Phaedra, ACT III

by Jean Baptiste Racine

Scene I
PHAEDRA, OENONE

PHAEDRA
Ah! Let them take elsewhere the worthless honours
They bring me. Why so urgent I should see them?
What flattering balm can soothe my wounded heart?
Far rather hide me: I have said too much.
My madness has burst forth like streams in flood,
And I have utter’d what should ne’er have reach’d
His ear. Gods! How he heard me! How reluctant
To catch my meaning, dull and cold as marble,
And eager only for a quick retreat!
How oft his blushes made my shame the deeper!
Why did you turn me from the death I sought?
Ah! When his sword was pointed to my bosom,
Did he grow pale, or try to snatch it from me?
That I had touch’d it was enough for him
To render it for ever horrible,
Leaving defilement on the hand that holds it.

OENONE
Thus brooding on your bitter disappointment,
You only fan a fire that must be stifled.
Would it not be more worthy of the blood
Of Minos to find peace in nobler cares,
And, in defiance of a wretch who flies
From what he hates, reign, mount the proffer’d throne?

PHAEDRA
I reign! Shall I the rod of empire sway,
When reason reigns no longer o’er myself?
When I have lost control of all my senses?
When ‘neath a shameful yoke I scarce can breathe?
When I am dying?

OENONE
Fly.

PHAEDRA
I cannot leave him.

OENONE
Dare you not fly from him you dared to banish?

PHAEDRA
The time for that is past. He knows my frenzy.
I have o’erstepp’d the bounds of modesty,
And blazon’d forth my shame before his eyes.
Hope stole into my heart against my will.
Did you not rally my declining pow’rs?
Was it not you yourself recall’d my soul
When fluttering on my lips, and with your counsel,
Lent me fresh life, and told me I might love him?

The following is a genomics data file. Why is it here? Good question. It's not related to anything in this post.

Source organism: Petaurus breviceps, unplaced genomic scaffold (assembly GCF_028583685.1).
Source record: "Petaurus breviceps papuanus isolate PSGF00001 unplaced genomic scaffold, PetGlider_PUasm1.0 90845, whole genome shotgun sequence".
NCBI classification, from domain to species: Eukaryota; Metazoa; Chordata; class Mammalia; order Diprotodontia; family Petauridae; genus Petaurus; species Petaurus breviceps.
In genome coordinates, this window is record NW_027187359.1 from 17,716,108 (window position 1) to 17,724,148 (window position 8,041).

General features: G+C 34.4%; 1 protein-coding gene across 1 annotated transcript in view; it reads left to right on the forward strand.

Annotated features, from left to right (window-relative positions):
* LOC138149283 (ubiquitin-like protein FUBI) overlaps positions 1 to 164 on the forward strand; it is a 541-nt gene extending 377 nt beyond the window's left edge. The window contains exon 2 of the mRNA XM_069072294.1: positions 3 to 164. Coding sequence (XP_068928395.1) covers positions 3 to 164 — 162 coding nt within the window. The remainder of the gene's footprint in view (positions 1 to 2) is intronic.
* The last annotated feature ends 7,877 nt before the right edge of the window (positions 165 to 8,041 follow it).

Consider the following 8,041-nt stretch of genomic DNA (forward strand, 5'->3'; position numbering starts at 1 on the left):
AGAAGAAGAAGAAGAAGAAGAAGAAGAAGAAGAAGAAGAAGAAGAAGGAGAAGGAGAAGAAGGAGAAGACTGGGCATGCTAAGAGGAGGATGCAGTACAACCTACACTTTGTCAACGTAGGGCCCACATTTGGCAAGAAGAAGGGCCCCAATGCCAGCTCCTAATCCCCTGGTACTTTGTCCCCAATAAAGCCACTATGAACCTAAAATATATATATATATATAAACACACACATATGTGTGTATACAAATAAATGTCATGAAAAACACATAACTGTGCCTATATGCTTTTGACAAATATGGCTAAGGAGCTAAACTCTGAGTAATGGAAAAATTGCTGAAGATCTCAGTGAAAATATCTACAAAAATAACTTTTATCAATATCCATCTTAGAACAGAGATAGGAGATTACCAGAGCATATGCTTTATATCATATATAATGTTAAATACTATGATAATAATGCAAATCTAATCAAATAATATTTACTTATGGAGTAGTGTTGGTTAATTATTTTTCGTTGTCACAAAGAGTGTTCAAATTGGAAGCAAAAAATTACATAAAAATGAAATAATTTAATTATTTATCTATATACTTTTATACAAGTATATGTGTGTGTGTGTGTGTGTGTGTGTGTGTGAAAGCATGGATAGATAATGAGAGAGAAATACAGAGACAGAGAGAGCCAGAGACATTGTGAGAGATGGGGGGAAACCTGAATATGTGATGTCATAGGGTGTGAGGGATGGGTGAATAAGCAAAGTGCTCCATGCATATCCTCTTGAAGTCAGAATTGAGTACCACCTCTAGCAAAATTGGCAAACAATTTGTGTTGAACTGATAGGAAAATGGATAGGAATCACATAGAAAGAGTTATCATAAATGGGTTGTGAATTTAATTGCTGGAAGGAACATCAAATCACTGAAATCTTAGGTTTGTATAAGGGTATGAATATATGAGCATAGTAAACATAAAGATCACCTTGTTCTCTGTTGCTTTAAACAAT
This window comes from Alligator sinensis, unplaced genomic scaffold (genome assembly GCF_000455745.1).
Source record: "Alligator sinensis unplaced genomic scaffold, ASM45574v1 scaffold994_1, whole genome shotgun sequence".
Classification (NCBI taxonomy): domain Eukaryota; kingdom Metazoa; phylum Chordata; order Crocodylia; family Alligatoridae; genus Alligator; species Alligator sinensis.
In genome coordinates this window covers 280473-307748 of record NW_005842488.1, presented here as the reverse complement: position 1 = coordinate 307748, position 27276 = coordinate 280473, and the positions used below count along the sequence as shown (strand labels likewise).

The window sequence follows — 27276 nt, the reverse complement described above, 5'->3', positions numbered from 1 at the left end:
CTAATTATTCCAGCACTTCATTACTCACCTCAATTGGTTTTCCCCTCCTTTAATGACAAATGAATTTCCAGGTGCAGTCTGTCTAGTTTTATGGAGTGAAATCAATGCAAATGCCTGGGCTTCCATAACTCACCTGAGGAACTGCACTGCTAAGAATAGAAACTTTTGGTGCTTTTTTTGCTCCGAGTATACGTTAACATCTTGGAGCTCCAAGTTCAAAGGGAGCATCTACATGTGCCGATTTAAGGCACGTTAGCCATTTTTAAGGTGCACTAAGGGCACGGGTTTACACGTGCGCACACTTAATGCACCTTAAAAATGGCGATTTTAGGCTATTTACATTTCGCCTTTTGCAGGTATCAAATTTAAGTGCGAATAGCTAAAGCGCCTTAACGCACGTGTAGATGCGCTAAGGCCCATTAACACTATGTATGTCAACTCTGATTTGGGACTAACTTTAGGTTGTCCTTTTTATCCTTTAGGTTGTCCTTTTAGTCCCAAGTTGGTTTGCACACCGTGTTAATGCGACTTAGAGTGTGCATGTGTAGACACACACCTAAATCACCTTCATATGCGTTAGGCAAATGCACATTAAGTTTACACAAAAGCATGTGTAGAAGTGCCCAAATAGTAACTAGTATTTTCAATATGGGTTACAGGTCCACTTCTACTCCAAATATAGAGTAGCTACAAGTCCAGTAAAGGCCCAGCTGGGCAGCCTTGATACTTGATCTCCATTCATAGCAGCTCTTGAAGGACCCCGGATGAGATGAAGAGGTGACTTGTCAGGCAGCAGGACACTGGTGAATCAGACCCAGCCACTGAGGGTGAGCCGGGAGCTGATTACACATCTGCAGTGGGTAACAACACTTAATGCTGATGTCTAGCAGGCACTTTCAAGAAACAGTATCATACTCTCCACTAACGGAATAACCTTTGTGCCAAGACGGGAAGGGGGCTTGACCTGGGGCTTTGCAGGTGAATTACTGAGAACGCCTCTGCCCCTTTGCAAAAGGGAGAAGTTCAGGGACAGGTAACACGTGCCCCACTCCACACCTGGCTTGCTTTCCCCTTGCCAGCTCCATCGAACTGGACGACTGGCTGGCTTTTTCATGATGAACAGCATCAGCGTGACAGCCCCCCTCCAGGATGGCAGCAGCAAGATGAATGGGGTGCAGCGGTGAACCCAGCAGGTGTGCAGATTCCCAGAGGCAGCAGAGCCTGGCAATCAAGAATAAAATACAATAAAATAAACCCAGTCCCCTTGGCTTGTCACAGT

OENONE
Blame me or blame me not for your misfortunes,
Of what was I incapable, to save you?
But if your indignation e’er was roused
By insult, can you pardon his contempt?
How cruelly his eyes, severely fix’d,
Survey’d you almost prostrate at his feet!
How hateful then appear’d his savage pride!
Why did not Phaedra see him then as I
Beheld him?

PHAEDRA
This proud mood that you resent
May yield to time. The rudeness of the forests
Where he was bred, inured to rigorous laws,
Clings to him still; love is a word he ne’er
Had heard before. It may be his surprise
Stunn’d him, and too much vehemence was shown
In all I said.

OENONE
Remember that his mother
Was a barbarian.

PHAEDRA
Scythian tho’ she was,
She learned to love.

OENONE
He has for all the sex
Hatred intense.

PHAEDRA
Then in his heart no rival
Shall ever reign. Your counsel comes too late
Oenone, serve my madness, not my reason.
His heart is inaccessible to love.
Let us attack him where he has more feeling.
The charms of sovereignty appear’d to touch him;
He could not hide that he was drawn to Athens;
His vessels’ prows were thither turn’d already,
All sail was set to scud before the breeze.
Go you on my behalf, to his ambition
Appeal, and let the prospect of the crown
Dazzle his eyes. The sacred diadem
Shall deck his brow, no higher honour mine
Than there to bind it. His shall be the pow’r
I cannot keep; and he shall teach my son
How to rule men. It may be he will deign
To be to him a father. Son and mother
He shall control. Try ev’ry means to move him;
Your words will find more favour than can mine.
Urge him with groans and tears; show Phaedra dying.
Nor blush to use the voice of supplication.
In you is my last hope; I’ll sanction all
You say; and on the issue hangs my fate.

Scene II

PHAEDRA (alone)
Venus implacable, who seest me shamed
And sore confounded, have I not enough
Been humbled? How can cruelty be stretch’d
Farther? Thy shafts have all gone home, and thou
Hast triumph’d. Would’st thou win a new renown?
Attack an enemy more contumacious:
Hippolytus neglects thee, braves thy wrath,
Nor ever at thine altars bow’d the knee.
Thy name offends his proud, disdainful ears.
Our interests are alike: avenge thyself,
Force him to love—
But what is this? Oenone